Meet the Team

Principal Investigator

SHANA COLE, PhD | Principal Investigator

Shana is an Assistant Professor of Psychology at Rutgers University and director of the Regulation, Action, and Motivated Perception (RAMP) Lab. She received her PhD from New York University before joining the Rutgers faculty in 2014. Shana is interested in the underlying cognitive, perceptual, and affective processes that enable successful goal pursuit. She explores self-regulatory processes across multiple levels of analysis, including higher-order cognition, visual perception, and psychophysiology. Her research spans many goal domains to provide insight into the tools that enable people to mitigate threats, attain rewards, and resist temptations. 



PhD Students (Advisees)


Despite setting goals and being motivated to achieve them, most people experience goal-relevant setbacks. People splurge when trying to save money, eat ice cream despite trying to eat healthier, and watch Netflix when they should be studying. Across multiple domains, Janna’s research explores the situational and social influences on perceptions of self-control failure. She also studies the strategies that people can use to bolster motivation and get back on track.

E-mail:  |  Curriculum Vita



Maggie is interested in the intersectionality between health and social psychology. Her previous projects explored the relationship between stressors and chronic illness, particularly among those diagnosed with diabetes. In the RAMP lab, her research focuses on the motivators and barriers to goal pursuit, including how identity can conflict with goal-setting.




Broadly, Kyle is most interested in impression formation and perceptual biases. His research has primarily sought to better understand the nuances of these processes as they occur across social categories. Currently, Kyle plans to explore the extent to which goal-relevant motivators may influence subsequent metaperceptions and target evaluations.


PhD Students (Affiliates)


Analia is interested in how dual identities are perceived and experienced in a society that largely views social categories as biological and thus distinct and static. Analia's current projects examine the unique social and health experiences of biracial and bicultural people, as well as various aspects of racial essentialism. In the RAMP lab, she explores how visual information influences our attribution of blame and shapes our social attitudes towards stigmatized groups. 

E-mail:  |  Curriculum Vita | Personal Website


KIM CHANEY, MS | PhD Student

Broadly, Kim's research explores strategies to confront and cope with prejudice and stigmatized identity threats by employing psychophysiological, affective, and behavioral methodologies. Within the RAMP lab, Kim's research explores perceptions of and attitudes towards collective action movements and stigmatized groups.

Email:  |  Curriculum Vita | Personal Website



Melanie's research generally focuses on the experiences and perceptions of sexual and gender minority individuals, intergroup solidarity, and the interplay between stigma and close relationships. Her work so far has examined identity cues, relationships and stigma coping, and stigma management. In the RAMP lab, Melanie explores visual information used to distinguish people on the basis of sexual orientation, and the impact of attitudes and stereotypes on social categorizations.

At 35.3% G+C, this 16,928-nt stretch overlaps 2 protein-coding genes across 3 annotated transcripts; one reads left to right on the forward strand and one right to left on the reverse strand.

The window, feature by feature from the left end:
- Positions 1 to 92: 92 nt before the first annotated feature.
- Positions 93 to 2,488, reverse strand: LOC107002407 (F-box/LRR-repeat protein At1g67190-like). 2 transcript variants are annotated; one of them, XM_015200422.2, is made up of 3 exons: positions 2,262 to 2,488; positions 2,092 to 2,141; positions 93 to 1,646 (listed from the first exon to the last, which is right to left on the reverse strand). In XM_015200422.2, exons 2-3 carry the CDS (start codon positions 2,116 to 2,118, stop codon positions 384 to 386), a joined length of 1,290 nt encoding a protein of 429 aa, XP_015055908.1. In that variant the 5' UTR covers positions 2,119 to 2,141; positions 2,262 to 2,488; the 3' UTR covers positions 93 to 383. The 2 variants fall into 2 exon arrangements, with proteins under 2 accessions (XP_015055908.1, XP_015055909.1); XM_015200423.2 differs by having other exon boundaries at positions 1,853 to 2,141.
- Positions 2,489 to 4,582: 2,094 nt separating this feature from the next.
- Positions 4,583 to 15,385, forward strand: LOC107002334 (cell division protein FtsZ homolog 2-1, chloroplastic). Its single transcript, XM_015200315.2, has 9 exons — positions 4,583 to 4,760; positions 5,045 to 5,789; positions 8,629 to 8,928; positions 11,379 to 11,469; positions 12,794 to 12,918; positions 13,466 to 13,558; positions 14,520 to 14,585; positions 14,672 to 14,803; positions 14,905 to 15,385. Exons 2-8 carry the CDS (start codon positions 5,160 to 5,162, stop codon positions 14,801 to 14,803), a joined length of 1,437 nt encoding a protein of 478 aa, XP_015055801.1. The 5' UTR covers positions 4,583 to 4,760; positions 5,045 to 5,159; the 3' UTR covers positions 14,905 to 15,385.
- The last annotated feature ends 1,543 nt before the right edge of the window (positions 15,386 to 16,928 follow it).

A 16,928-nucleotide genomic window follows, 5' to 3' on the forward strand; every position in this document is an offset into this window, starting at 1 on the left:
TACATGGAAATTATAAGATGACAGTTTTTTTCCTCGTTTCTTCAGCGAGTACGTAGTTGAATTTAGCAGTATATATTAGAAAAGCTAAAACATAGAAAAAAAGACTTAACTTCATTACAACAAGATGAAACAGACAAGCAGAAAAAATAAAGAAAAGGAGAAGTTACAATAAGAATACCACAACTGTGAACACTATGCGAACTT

Email:  |  Curriculum Vita


PhD Students (Alumni)


Kristina is an Assistant Professor at St. Mary's College of Maryland. Her research explores perceptual and attentional routes to prejudice and discrimination, with an emphasis on bias towards stigmatized populations. She also explores perceptual biases in the way people view themselves. 

E-mail:  |  Curriculum Vita | Personal Website


Undergraduates Currently Working on Independent projects


DEVIN BARZALLO | Undergraduate Research Assistant, Honors Student

Devin is a senior majoring in Biological Sciences and Psychology. He is completing his honors thesis with the RAMP lab focusing on how social experiences can minimize feelings of self-control failure. His research interests include goal pursuit and how to maintain self-control in the presence of temptations. Devin has also worked in a Neuropathology lab and Molecular Cardiology lab at Columbia University Medical Center. He plans to continue doing research and to pursue an MD/PhD dual-degree training program.


Lab Alum

SHARON KAL | Former Aresty Fellow

DARLA BONAGURA | Former Honors Student

JOSEPHINE KIM | Former Aresty Fellow

BROOKE SCHLEYER | Former Honors Student, Aresty & Cooper Fellow (currently a fellow at the National Institute on Drug Abuse)

SAMUEL KLEIN | Former Aresty & Cooper Fellow (currently a Clinical PhD student at the University of Minnesota)

KELLY LOVE | Former Research Assistant  (just graduated from the Masters program in I/O Psychology at Sacred Heart University)

PAMELA GOMEZ | Former Honors Student (currently a PhD student in the Rutgers-Newark Social Psychology Program)

SAMANTHA BRUNO | Former Aresty Student (currently pursuing a double certification in Special Ed and Elementary Ed at Rutgers University)

THOMAS BUCHENOT | Former Honors Student (currently a Residential Counselor at Carrier Clinic)

ANKITA HUCKOO | Former Rutgers Aresty Fellow (currently working in Human Resources for a luxury retail brand)

MONICA GALASSO | Former Rutgers Aresty Fellow (currently pursuing a Masters in Counseling from The College of New Jersey)

ALESSA NATALE | Former Research Assistant (currently a PhD student in the CUNY I/O Psychology Program)

CAITLYN SMITH | Former Aresty & Cooper Fellow (currently a MS student in the Kean University Occupational Therapy Program)